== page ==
To the waters and the wild
With a faery, hand in hand,
From a world more full of weeping than you can understand.
So wrote Yeats in his famous poem The Stolen Child (this version of which by The Waterboys is one of the most beautiful combinations of words and music I’ve ever heard). It’s not a spoiler to say that Foxglove Summer, the fifth book in Ben Aaronovitch’s Peter Grant series, centres around two children who may or may not have been stolen by the faeries. The action in the series normally takes place in London, but in this book our boy Peter has to brave the English countryside in his search for the missing girls.
A large part of why Foxglove Summer appealed to me was the subject matter. Anything to do with the world of fairies (or ‘the Fae’ as they’re more properly called) is instantly appealing to me. What Aaronovitch does with them that’s new is look at how people might react to ‘stolen children’ in real life. So, along with the strange and magical happenings, we have press conferences, interfering journalists, distraught parents, volunteer search teams, and burnt-out police officers. The magical aspects are well-realised, and Aaronovitch does a good job of keeping us guessing about what’s going on until all is revealed towards the end.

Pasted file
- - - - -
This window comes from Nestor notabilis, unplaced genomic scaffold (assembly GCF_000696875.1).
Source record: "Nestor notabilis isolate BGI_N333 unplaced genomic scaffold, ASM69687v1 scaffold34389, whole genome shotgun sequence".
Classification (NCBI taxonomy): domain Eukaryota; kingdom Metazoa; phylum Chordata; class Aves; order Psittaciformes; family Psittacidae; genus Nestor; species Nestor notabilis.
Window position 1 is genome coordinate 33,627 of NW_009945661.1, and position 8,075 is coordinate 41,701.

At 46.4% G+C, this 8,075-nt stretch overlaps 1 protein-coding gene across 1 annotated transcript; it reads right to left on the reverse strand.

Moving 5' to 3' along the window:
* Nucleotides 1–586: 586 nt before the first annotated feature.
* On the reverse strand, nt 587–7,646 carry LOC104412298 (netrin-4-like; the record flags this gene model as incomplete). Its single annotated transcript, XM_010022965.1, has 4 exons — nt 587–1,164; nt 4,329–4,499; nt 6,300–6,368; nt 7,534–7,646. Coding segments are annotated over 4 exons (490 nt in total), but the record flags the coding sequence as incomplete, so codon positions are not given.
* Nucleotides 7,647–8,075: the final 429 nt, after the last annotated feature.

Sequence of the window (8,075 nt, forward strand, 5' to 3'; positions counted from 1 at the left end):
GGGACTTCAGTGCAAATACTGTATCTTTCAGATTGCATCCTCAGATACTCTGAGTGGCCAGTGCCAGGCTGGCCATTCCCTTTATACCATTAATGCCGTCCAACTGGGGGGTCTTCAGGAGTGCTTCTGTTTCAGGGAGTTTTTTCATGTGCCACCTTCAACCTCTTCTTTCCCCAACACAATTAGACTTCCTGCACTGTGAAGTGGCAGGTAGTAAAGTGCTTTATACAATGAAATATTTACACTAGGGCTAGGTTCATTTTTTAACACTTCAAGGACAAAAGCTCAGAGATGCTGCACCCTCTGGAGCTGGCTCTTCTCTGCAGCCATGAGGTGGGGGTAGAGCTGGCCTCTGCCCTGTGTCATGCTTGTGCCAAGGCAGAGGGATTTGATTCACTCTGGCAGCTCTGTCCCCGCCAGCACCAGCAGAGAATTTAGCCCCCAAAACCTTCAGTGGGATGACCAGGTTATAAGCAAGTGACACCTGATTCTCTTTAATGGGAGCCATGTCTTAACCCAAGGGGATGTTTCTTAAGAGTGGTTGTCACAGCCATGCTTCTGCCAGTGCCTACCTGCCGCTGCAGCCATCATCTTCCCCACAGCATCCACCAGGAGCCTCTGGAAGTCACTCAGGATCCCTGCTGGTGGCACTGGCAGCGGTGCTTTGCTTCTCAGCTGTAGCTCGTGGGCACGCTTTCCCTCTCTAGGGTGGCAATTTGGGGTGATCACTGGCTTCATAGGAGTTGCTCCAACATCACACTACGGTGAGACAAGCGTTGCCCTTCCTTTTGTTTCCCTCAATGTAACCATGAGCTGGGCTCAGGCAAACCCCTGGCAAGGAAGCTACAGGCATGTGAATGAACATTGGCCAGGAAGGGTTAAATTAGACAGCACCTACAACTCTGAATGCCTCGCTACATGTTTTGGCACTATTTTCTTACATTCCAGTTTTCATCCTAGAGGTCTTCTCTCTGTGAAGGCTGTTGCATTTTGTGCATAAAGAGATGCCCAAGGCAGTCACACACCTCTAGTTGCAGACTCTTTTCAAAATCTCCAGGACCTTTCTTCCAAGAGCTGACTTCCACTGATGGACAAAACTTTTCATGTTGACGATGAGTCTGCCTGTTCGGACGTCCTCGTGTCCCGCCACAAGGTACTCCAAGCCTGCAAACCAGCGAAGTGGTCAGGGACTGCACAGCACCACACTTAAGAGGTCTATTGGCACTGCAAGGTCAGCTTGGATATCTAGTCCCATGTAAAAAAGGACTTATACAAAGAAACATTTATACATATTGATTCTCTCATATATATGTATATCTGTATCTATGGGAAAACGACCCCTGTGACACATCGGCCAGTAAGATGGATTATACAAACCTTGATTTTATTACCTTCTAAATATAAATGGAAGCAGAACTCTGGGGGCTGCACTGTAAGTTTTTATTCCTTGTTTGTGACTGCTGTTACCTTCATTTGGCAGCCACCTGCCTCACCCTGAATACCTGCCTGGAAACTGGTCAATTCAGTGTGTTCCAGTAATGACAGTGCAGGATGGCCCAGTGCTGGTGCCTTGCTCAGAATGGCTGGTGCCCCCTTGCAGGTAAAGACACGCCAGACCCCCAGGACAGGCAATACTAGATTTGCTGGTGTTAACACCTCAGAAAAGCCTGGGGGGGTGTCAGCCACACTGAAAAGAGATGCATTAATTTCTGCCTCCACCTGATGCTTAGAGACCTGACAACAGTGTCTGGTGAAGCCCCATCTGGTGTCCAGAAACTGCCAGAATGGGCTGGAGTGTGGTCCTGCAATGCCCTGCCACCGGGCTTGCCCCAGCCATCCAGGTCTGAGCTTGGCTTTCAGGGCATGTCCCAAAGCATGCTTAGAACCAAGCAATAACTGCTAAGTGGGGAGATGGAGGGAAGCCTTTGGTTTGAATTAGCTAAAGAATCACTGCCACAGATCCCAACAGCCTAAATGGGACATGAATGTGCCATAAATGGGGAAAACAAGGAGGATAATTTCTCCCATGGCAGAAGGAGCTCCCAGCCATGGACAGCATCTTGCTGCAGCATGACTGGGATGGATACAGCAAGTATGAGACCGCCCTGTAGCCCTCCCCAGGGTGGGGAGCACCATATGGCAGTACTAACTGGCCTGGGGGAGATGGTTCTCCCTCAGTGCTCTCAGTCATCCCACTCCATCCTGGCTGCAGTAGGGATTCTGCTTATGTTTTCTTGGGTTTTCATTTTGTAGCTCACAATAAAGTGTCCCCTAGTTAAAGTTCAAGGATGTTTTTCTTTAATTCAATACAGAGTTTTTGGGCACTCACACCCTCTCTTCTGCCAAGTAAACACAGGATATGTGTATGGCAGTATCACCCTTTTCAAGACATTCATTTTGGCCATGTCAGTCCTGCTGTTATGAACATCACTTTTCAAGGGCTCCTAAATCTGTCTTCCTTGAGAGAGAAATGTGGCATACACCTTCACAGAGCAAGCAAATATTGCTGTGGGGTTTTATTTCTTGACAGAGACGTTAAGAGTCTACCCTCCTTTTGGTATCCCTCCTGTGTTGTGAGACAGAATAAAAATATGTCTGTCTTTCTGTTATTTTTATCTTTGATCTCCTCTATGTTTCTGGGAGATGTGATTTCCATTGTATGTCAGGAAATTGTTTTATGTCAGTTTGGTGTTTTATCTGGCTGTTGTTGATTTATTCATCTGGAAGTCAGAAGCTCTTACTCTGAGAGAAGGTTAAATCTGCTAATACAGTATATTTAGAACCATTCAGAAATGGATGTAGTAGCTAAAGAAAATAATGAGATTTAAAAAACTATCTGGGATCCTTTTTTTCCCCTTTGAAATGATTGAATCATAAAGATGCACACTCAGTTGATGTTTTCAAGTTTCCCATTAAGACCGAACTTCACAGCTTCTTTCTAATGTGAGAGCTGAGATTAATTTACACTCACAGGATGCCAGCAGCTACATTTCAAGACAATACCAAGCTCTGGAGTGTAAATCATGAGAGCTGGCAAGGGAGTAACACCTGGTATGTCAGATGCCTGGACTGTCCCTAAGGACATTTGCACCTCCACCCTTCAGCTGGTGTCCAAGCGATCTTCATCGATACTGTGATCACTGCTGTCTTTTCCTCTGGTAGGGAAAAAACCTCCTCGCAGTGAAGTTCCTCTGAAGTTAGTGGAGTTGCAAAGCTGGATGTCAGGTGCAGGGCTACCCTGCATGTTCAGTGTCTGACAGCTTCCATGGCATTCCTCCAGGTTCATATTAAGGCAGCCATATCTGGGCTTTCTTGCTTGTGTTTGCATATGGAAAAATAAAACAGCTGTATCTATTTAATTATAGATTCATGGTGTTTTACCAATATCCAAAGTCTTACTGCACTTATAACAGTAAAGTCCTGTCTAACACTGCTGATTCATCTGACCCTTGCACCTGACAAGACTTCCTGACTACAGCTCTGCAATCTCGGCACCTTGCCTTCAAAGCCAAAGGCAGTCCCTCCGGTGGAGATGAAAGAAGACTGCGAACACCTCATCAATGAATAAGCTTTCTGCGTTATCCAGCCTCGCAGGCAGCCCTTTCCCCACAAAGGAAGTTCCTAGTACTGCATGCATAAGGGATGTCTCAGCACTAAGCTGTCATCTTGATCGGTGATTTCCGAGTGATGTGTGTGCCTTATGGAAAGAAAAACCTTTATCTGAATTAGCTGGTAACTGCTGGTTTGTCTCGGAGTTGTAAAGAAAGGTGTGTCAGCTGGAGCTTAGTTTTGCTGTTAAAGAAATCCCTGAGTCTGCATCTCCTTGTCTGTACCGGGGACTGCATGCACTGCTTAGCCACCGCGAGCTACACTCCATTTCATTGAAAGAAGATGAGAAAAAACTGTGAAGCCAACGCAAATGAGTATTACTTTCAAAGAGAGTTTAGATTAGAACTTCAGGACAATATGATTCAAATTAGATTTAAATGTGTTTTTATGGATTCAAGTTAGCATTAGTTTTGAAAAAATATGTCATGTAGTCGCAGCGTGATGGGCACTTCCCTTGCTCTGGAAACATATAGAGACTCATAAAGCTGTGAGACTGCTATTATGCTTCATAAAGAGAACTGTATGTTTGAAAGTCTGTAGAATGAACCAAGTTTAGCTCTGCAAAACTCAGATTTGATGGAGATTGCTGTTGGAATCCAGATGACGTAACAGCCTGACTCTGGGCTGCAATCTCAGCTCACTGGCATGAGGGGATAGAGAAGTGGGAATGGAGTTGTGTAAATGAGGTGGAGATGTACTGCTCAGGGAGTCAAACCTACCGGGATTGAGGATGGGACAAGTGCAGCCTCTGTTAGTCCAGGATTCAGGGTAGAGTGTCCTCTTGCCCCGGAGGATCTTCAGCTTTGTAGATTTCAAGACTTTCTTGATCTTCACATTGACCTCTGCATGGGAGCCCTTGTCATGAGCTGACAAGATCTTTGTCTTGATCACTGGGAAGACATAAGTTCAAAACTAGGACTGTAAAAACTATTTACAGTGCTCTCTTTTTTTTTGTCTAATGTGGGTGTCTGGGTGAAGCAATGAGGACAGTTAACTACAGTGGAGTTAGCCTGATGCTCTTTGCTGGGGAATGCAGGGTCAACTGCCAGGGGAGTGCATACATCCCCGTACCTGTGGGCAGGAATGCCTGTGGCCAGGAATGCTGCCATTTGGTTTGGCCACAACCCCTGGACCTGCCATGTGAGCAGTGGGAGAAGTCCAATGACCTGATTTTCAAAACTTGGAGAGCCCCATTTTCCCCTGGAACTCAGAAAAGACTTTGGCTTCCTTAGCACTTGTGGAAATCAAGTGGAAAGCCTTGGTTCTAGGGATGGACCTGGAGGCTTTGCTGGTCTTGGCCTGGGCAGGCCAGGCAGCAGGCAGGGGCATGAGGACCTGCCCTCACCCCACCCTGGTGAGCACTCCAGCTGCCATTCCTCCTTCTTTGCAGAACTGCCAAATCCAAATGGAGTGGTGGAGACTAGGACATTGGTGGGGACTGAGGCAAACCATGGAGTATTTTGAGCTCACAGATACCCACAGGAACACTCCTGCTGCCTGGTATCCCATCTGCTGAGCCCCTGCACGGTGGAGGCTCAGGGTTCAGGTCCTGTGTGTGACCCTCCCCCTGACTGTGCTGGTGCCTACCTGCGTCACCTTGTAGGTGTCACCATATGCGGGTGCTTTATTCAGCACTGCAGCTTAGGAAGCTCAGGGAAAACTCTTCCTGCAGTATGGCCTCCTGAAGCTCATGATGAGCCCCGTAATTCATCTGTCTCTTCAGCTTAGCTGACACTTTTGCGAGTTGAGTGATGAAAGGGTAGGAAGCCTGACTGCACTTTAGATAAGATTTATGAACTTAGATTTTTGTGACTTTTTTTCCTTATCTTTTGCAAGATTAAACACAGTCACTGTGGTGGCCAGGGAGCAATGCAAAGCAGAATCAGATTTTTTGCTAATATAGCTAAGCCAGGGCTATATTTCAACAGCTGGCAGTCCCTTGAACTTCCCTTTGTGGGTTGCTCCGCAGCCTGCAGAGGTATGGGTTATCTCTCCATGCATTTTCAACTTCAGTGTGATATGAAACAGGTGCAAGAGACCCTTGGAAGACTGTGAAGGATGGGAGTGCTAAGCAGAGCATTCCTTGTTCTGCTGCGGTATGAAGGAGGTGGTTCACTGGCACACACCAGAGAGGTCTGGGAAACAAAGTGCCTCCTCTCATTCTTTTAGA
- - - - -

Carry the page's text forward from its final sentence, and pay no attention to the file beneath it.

Setting the story in the countryside gives the overarching series narrative some room to breathe, after a pretty continuity-heavy adventure in Broken Homes. A small English village is a familiar setting for a fantasy story, but Aaronovitch makes it fresh by showing it through the point of view of Peter Grant. His adjustment to rural life is often funny, but Aaronovitch doesn’t skimp on the more sobering details. There’s the distrust and suspicion he faces as a working class black man in a white, middle-class community, and the seamy underbelly beneath the village’s veneer of respectability. As ever, Aaronovitch does this with a light touch, ensuring the right balance between seriousness and comedy throughout.
I thoroughly enjoyed Foxglove Summer, polishing it off in only two and a half days. Ben Aaronovitch is someone who really puts his heart into his work, and his passion for telling great stories makes them a pleasure to read. In the Peter Grant series in total, there are nine novels, including the brand-new Amongst Our Weapons, a slew of novellas and a short story collection, so if you’re a new reader, there’s a lot to get stuck into. I recommend getting started as soon as you can.
Review by Charlie Alcock